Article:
Dinner storm: two dead and thousands without electricity
- Written by James Gregory and Jeremy Cooley
- BBC News
Storm Isha left thousands of people without power in the UK after heavy rain and winds of up to 99mph.
Scotland, Northern Ireland, northwest England and Wales were badly damaged, and some in remote areas were warned of possible power outages until Tuesday.
Two people, including an 84-year-old man in Scotland, have died after the car they were traveling in crashed into a fallen tree.
From Tuesday, Storm Jocelyn will bring strong winds and rain to Northern Ireland and parts of Britain.
The next storm – the tenth since September – is expected to bring wind gusts of between 55 and 65 mph (89 and 105 km/h) across northwest Scotland.
Storm speeds are not expected to reach the highest levels seen during the peak of the Evening Prayer, which saw 99 mph (159 km/h) recorded by the Met Office at Brisley Wood in Northumberland.
Transport Scotland said a gust of 107mph (172km/h) was recorded on the Tay Bridge in Dundee. Some of the dinner winds were the strongest in the UK in 10 to 20 years.
Power outages affected about 53,000 homes at the height of the storm in Northern Ireland.
About 30,000 properties were without power across England, Wales and Scotland on Monday morning, according to the Energy Networks Association (ENA) – which represents energy providers.
Prime Minister Rishi Sunak said the government was working hard with authorities to restore electricity to homes, adding that power had been restored to nearly 300,000 properties.
ENA’s Lawrence Slade said some properties may remain without power until Tuesday, especially in remote areas.
He said it was difficult to coordinate engineer teams because the storm affected most of the UK, except for a small pocket in eastern England.
He told BBC Radio 4’s Today programme: “We have to get the engineers out, but we can only do that when it is safe, when the winds have calmed down enough.”
He told the BBC that helicopters and drones would be deployed to help direct engineers to affected areas faster.
In the Republic of Ireland, about 235,000 homes and businesses were affected by power outages.
Meanwhile, dozens of schools were closed on Monday, mostly in Scotland and Northern Ireland.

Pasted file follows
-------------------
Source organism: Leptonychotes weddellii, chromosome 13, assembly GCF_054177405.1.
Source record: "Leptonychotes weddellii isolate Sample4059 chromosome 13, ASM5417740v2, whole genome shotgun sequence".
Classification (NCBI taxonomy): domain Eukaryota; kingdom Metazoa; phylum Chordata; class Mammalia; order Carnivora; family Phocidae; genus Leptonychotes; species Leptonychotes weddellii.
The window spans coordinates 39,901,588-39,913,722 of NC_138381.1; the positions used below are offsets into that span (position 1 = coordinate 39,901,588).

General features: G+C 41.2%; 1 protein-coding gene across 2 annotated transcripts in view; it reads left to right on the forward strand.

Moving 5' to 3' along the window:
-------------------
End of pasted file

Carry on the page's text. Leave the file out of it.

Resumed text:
Transport services largely recovered on Monday, although some roads remained closed and railway lines closed.
ScotRail, Gatwick Express, Great Northern, Southern, Thameslink and East Midlands rail services experienced disruption on Monday morning.
ScotRail said its rail services would be suspended from 19:00 GMT on Tuesday due to Storm Jocelyn, with no peak hour services on Wednesday morning.
A number of trees have been damaged and fallen at the Dark Hedges in County Antrim, Northern Ireland, made famous by the TV series Game of Thrones.
Two Met Office warnings came into effect at 18:00 GMT on Sunday, covering the whole of Scotland, Wales, Northern Ireland and large parts of England.
A rare red warning covered an area stretching from Thurso Wick in northern Scotland, Fraserburgh and Peterhead to the east, and Cromarty and Nairn in the west.
A yellow warning for wind – the second highest level – across parts of northern Scotland will come into force at 18:00 on Tuesday, while two further yellow warnings have been issued for the rest of Scotland, Northern Ireland, Wales and large parts of England.
Two yellow warnings for rain covering northwest England and the west coast of Scotland will also begin on Tuesday.
BBC Weather presenter Helen Willetts said: “The amazing thing about Isha is how extraordinarily widespread it is with its effects being felt across the UK.”
“After a week of little rain and instead snow, the storm brought about 50 to 100 mm of rain in wetter areas and as a result flood warnings were heightened again.
“Although the winds are not strong now, the rain, some heavy and thundery, will be accompanied by gusty winds and will continue for most of the day.”
Isha is the ninth storm of the season that began in September 2023, and Jocelyn becomes the tenth.
If two more are named between now and August, the 2023-2024 season would mark a new record.
The Met Office names storms when they are likely to cause disruption or damage. The agency says it’s easier for people to follow a storm’s progress on television, radio or social media if it has a name.
“In terms of naming storms, the UK has reached the ‘H’ earlier than in any previous season,” BBC Weather presenter Darren Pitt said.
“This season may see the highest number of storms since storm naming began in 2015. Coincidentally, that was the year that saw a record 11 storms — up to the letter K,” he said.
He added that Storm Jocelyn is likely to pass a little further north of Scotland and will not be of the same intensity.
Heavy rain this week could also lead to flooding, the weather agency said. On Monday, the Environment Agency issued 19 flood warnings, where flooding is expected, and 85 flood warnings, where flooding is likely. More than 20 flood warnings have been issued in Scotland.
The impact of climate change on storm frequency is unclear, but warming air temperatures increase the likelihood of heavy rainfall.
The world’s temperature has risen by about 1.1°C since the beginning of the industrial age.
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